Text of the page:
I was already thinking that Monday October 8th seems way too early to be “celebrating” Columbus Day. But, today’s warm and humid weather, here in Upstate New York, makes the Columbus Day Parade held in downtown Albany seem even more premature. It might be a great weekend for pumpkin picking, but it’s also a good bet that those pumpkins will be over-ripe and mushy long before Halloween.
While it’s too early to be celebrating the Man (and, perhaps it’s inappropriate to do so at all; see our post two years ago), it’s never too soon to bring up my traditional Columbus Day Pet Peeve: The fact that the history writers of America have gotten away for centuries with anglicizing the name of the ship’s captain who landed in the New World in 1492 (mistaking it for India — which reminds me: why did they keep calling the natives “Indians” after they knew America wasn’t India?). As I noted a year ago at the shlep weblog (in a posting republished below, in a little, lazy holiday encore ploy):
[W]hether he was actually Italian/Genoese [and therefore called Cristoforo Colombo], or instead Portuguese (nee Cristóvão Colon), Spanish (nee Cristóbal Colón), or Catalan (nee Cristòfor Colom), one thing is certain: he never called himself Christopher Columbus.
update (October 8, 2007): For much more on the mystery/controversy of the origins of “Christopher Columbus,” see the New York Times article Seeking Columbus’s Origins, With a Swab (by Amy Harmon, Oct. 8, 2007), which explains that “The Age of Discovery has discovered DNA,” explores many of the ramifications, and provides links to information on many theories of CC’s birthplace and family history.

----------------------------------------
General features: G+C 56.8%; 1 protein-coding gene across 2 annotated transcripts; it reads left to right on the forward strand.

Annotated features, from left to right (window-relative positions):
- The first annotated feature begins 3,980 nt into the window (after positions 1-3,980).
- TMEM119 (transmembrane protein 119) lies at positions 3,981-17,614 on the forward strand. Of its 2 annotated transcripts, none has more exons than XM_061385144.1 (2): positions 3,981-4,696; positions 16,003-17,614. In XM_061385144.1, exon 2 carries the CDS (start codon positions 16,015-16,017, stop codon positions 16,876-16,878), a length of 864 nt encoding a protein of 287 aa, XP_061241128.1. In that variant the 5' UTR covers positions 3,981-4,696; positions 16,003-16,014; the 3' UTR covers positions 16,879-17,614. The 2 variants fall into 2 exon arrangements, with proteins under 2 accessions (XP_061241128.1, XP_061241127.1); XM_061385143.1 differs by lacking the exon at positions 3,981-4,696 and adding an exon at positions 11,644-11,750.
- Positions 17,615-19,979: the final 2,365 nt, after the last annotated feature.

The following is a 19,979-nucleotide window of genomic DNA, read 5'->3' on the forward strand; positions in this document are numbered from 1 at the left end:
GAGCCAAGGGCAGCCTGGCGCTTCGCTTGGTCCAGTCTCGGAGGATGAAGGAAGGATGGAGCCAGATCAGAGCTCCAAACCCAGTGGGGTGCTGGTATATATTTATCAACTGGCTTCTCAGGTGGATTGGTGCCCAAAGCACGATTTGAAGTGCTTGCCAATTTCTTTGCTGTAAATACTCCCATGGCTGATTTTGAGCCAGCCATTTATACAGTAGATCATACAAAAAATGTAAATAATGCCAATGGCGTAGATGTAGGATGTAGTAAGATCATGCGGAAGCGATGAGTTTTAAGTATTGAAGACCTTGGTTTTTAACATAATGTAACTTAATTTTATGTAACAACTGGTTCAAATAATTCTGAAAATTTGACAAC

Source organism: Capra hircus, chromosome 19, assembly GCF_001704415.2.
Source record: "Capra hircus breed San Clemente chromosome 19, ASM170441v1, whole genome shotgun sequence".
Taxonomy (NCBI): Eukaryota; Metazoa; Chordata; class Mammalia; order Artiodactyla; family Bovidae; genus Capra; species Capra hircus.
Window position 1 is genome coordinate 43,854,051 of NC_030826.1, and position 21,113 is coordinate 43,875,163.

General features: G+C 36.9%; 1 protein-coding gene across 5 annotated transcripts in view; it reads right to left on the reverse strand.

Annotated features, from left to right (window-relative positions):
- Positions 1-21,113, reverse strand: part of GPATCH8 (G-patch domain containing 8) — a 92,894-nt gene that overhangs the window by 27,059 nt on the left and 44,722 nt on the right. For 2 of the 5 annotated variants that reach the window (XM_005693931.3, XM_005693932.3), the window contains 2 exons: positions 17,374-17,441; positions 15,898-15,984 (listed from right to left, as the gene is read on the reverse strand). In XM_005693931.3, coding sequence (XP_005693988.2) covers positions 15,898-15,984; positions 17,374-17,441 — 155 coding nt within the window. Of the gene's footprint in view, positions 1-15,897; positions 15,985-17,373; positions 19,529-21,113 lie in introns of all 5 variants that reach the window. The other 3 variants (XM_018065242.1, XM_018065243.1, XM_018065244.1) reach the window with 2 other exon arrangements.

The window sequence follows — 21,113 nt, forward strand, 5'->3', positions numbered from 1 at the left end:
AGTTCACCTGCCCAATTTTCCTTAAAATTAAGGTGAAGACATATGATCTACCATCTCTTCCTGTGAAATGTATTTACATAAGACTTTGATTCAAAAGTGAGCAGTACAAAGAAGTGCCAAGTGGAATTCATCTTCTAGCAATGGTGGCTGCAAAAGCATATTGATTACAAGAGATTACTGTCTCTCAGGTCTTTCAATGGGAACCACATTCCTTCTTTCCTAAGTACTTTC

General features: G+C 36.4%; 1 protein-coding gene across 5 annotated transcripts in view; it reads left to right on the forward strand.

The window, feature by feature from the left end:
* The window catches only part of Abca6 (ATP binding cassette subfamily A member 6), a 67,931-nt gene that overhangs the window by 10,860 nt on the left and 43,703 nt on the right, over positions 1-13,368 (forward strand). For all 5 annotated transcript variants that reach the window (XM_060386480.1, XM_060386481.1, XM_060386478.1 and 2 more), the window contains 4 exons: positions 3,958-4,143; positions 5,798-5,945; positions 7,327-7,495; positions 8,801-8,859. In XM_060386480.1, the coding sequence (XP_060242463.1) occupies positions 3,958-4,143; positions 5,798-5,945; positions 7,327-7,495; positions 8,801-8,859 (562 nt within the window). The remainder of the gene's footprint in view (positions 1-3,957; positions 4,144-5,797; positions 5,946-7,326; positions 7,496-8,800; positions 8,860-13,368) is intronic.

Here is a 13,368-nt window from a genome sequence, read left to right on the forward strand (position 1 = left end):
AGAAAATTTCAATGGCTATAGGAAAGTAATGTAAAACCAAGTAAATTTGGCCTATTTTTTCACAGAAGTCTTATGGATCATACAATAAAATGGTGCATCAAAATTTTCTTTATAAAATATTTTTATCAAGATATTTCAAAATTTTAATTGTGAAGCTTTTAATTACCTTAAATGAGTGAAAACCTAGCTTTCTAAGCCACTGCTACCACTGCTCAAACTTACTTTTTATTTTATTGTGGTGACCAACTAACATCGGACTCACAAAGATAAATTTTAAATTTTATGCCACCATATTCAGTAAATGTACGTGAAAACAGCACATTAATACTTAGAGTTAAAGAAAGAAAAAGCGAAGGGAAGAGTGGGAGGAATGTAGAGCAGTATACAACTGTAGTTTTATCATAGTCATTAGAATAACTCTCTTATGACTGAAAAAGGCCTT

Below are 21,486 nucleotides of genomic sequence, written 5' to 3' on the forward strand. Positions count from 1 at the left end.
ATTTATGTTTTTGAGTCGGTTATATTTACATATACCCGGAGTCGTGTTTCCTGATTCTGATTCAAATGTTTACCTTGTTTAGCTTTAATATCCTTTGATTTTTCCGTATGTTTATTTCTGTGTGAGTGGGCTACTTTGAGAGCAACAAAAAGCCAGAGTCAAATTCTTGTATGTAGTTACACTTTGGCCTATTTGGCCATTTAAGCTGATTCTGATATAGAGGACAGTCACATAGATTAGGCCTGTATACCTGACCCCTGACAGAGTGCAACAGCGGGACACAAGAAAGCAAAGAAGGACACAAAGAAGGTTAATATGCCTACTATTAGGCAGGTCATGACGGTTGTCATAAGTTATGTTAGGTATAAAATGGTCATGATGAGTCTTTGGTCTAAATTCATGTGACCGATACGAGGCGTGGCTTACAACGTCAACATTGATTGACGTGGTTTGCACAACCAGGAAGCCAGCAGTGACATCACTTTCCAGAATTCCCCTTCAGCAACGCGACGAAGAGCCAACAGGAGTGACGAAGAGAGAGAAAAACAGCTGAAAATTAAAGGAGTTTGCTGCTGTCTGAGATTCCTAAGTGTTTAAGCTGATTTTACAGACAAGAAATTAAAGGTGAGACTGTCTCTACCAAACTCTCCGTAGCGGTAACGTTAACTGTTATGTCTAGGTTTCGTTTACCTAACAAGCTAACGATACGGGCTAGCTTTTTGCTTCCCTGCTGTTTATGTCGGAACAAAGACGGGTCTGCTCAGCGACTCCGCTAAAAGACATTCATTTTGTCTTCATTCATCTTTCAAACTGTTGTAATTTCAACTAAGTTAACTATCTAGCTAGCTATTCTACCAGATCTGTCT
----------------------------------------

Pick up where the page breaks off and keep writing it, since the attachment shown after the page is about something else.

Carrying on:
Imagining Columbus by Ilan Stavans
Columbus Day trip
red and yellow crayons
turn into stubs
Columbus Day rain –
first cozy evening
update (Oct. 8, 2007): Want to discover a New World of Weblawg Treasure? Sail over to the Columbus Day edition of Blawg Review [#129], ably captained by David Harlow of the HealthBlawg. Since the f/k/a Natives are more into pictures than texts this morning, we especially liked learning that lawyers brought discovery to America right after Cristofo Colombo got here.
If you came here looking for something new to read, here are a few quickie pointers and reminders:
- Good idea: go reflect upon Bruce MacEwan’s excellent discussion of “Mandatory Retirement [in law firms]: Pro or Con?,” and whether bar associations should have any say at all on the subject. (Adam Smith, Esq., Oct. 1, 2007).
- On a related note: You’ll be disappointed if you’ve been waiting for the case of EEOC v. Sidely & Austin to result in some definitive law on age discrimination and law firm partners. See
“Sidley Austin Settles Age Bias Suit; No Determination of Merits” (New York Law Journal, by Anthony Lin, October 8, 2007)
- If you haven’t yet done so (and you really need to act like a workaholic this holiday weekend), take a look at the new weblog EDD Update — “Electronic data discovery news and analysis” — which is coordinated by Sean Doherty, Law.com‘s tech editor, and Monica Bay, Law Technology News‘s editor in chief, and everyone’s favorite Common Scold (and Yankees fan).